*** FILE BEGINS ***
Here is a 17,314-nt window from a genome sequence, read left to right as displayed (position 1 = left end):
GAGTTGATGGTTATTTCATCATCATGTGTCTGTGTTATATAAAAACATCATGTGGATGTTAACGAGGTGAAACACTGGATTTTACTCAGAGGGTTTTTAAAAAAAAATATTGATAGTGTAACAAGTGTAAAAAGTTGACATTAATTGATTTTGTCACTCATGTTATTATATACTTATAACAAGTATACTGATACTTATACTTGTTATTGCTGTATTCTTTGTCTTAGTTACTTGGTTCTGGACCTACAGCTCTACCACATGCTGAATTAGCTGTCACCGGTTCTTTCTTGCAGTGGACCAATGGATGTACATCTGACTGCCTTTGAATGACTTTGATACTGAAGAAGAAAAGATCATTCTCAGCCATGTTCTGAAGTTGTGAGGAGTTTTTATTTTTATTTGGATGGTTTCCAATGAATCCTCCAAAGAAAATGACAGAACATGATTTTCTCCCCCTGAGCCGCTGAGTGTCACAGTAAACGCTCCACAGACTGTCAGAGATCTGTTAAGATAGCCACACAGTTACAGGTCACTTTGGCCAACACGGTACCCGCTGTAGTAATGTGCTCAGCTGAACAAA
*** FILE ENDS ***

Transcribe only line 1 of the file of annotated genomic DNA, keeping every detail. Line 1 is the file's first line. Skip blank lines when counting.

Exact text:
Here is a 17,314-nt window from a genome sequence, read left to right as displayed (position 1 = left end):